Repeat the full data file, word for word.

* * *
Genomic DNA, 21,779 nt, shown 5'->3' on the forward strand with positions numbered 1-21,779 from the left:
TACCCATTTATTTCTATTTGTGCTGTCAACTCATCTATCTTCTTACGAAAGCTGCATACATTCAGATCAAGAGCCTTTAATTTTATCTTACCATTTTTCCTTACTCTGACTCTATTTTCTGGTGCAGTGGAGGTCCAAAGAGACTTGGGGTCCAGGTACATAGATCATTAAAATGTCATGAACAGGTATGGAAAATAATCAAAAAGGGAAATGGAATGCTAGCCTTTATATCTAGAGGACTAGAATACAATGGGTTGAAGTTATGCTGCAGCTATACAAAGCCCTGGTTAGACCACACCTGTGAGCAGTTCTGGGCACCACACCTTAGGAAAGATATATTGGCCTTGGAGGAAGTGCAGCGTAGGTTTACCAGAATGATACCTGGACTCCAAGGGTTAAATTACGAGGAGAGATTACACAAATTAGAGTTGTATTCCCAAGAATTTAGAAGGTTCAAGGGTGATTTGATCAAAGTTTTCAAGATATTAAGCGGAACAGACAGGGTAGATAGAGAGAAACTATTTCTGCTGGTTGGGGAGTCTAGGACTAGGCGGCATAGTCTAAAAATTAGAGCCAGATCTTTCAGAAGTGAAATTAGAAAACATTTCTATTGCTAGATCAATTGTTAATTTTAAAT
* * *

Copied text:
Genomic DNA, 21,779 nt, shown 5'->3' on the forward strand with positions numbered 1-21,779 from the left:
TACCCATTTATTTCTATTTGTGCTGTCAACTCATCTATCTTCTTACGAAAGCTGCATACATTCAGATCAAGAGCCTTTAATTTTATCTTACCATTTTTCCTTACTCTGACTCTATTTTCTGGTGCAGTGGAGGTCCAAAGAGACTTGGGGTCCAGGTACATAGATCATTAAAATGTCATGAACAGGTATGGAAAATAATCAAAAAGGGAAATGGAATGCTAGCCTTTATATCTAGAGGACTAGAATACAATGGGTTGAAGTTATGCTGCAGCTATACAAAGCCCTGGTTAGACCACACCTGTGAGCAGTTCTGGGCACCACACCTTAGGAAAGATATATTGGCCTTGGAGGAAGTGCAGCGTAGGTTTACCAGAATGATACCTGGACTCCAAGGGTTAAATTACGAGGAGAGATTACACAAATTAGAGTTGTATTCCCAAGAATTTAGAAGGTTCAAGGGTGATTTGATCAAAGTTTTCAAGATATTAAGCGGAACAGACAGGGTAGATAGAGAGAAACTATTTCTGCTGGTTGGGGAGTCTAGGACTAGGCGGCATAGTCTAAAAATTAGAGCCAGATCTTTCAGAAGTGAAATTAGAAAACATTTCTATTGCTAGATCAATTGTTAATTTTAAAT